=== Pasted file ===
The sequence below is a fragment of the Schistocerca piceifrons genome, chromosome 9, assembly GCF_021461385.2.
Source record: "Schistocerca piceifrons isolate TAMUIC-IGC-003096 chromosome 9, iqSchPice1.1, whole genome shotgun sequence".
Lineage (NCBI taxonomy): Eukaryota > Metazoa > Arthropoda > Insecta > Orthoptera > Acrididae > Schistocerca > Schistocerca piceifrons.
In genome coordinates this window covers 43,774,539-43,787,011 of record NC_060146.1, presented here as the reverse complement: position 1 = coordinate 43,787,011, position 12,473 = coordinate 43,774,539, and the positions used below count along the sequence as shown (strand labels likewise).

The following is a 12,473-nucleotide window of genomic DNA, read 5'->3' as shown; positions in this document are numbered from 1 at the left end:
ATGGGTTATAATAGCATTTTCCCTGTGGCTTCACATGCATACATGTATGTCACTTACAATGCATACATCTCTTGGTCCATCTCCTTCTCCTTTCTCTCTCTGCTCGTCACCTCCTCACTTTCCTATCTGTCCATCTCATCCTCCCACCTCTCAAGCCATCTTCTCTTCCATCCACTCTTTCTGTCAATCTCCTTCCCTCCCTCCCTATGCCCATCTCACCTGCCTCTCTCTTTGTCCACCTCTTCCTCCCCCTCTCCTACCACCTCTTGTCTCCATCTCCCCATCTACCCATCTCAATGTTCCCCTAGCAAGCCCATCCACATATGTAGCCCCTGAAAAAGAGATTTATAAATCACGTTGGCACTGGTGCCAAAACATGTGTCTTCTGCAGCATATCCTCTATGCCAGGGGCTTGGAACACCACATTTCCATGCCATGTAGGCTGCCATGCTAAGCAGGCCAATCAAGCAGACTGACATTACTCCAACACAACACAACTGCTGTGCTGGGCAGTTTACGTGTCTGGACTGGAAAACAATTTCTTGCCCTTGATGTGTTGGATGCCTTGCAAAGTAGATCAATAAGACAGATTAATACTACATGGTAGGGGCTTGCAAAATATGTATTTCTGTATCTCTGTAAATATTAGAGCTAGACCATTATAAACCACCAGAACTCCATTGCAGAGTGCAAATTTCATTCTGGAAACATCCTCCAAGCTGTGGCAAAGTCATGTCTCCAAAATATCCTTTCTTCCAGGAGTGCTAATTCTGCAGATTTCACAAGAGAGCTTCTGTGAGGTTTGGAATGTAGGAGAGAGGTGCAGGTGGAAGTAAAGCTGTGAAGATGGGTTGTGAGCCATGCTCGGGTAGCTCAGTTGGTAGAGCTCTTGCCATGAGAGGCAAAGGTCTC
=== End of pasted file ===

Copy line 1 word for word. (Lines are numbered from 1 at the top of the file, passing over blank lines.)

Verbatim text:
The sequence below is a fragment of the Schistocerca piceifrons genome, chromosome 9, assembly GCF_021461385.2.